On Tuesday – a “Mummy” day with my three-year-old – I attempted to do some Christmas shopping. Fellow shoppers looked dazed by the sun. Desiccated, even. The iceblock was the fashion accessory of choice. I’m usually out and about a lot, but I just wanted to go home where our heat pump was flexing its under-used fan function. I lay enervated on the couch playing ‘Tiger With A Problem’ (essentially, the adult doesn’t have to move) as my son, wearing only a singlet and nappy, tried to fan me with an actual fan, but kept accidentally hitting my nose. He looked over at our rapidly browning Christmas tree, and voiced a concern. “Will Santa still come if he’s too hot in his red suit?” I pulled out his A Kiwi Night Before Christmas book where Santa is wearing a singlet and stubbies.

Reassured, he did some paintings to turn into Christmas cards and, as I squeezed out the last of the pink paint, I squirted it all down my dress. My dress came off and so did the stain, but it was so hot I forgot I was wandering round in underwear next to floor-to-ceiling windows that overlook the street. Unfortunately, just as I realised, I made eye contact with two students drinking beer outside their flat across the road. Sorry, guys.

I considered heading to the closest public swimming pool, but heard reports that the crowds there were as thick as at the All Whites-vs-Peru game. Instead we went to the supermarket to buy water balloons, where I considered laying down in the chilled room where they keep the beer. Back home, I had fresh veg ready for a Chinese stir-fry, but I hadn’t thought it through properly. We had pizza for dinner, because that way I didn’t need to stand next to a source of heat. That night, I slept in my underwear without even a sheet on, and my son woke up several times to say he was hot. Other friends are finding it hard to sleep.

“My son is beside himself,” a friend tells me. “He doesn’t even want to go outside because the grass is brown and that seems unnatural. I keep on having to have discussions with him about how yes, this is probably climate change, and no, we can’t really do anything to make it rain, but we should enjoy the sunshine while it lasts. He keeps on saying ‘I can’t wait for winter’.”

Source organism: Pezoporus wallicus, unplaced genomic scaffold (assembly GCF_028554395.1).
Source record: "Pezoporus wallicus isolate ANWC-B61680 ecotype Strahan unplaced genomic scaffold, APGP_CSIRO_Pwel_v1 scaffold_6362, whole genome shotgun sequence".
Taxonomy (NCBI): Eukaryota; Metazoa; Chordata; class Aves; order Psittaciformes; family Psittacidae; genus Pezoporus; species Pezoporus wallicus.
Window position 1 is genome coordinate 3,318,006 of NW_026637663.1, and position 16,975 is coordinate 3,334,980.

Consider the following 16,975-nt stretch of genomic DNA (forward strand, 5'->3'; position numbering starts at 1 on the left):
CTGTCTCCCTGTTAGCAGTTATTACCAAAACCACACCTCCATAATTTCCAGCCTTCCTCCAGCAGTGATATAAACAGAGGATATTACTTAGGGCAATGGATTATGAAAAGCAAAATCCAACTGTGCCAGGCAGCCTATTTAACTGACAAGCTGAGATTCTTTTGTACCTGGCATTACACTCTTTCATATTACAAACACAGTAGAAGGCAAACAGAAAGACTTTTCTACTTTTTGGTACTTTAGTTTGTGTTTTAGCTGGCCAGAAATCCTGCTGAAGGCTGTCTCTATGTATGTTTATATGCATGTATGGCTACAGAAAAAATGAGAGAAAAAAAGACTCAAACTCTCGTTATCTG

Mainly, the heatwave bothers me because it’s a constant reminder that climate change isn’t just on its way. It’s here. Average temperatures in the Wellington region are predicted to rise three degrees by 2090. I’ll hopefully be 110 by then, but my son may still be around. I keep thinking about our Pacific neighbours as the heatwave goes on. And on.

Wellington Water is nervous. By late November, water demand had reached levels normally only seen in February or March. As I write this, they warn we’re on the cusp of a water shortage. Some restrictions are in place, including a ban on sprinklers, and their #watcheverydrop campaign includes tips like recycling water from the shower and kitchen sink. Er, can we just have really short cold showers?

Wellington is closing in on a 70-year-old record for the longest period without rain. Just as I typed those words, I looked out the window – it was starting to drizzle. I went outside five minutes later; the rain was gone, and it was still one-layer weather.

Murray says that, after a slightly cooler “reprieve” on Wednesday, Thursday and Friday this week, temperatures will head back up to 24 degrees. How is the usually pessimistic MetService coping with providing so much sunny news? “Last year, we had people ringing up asking when summer would start,” Murray says. It never did. “This year, the phones went dead for a few days, then people started ringing asking ‘Where’s the wind? How long will this last?’ People seem a little unsettled.”

Can Wellingtonians cope? Can the pest-control companies cope with all the rat-infestation callouts? Good weather sees rats multiply, but I reckon fewer babies than normal will be born in nine months. It’s too hot for that.

The cynic in me is convinced we’ll pay for this in winter 2018. The weather gods are lulling us into complacency and, come July, we’ll be traversing Cuba Mall on snow skis.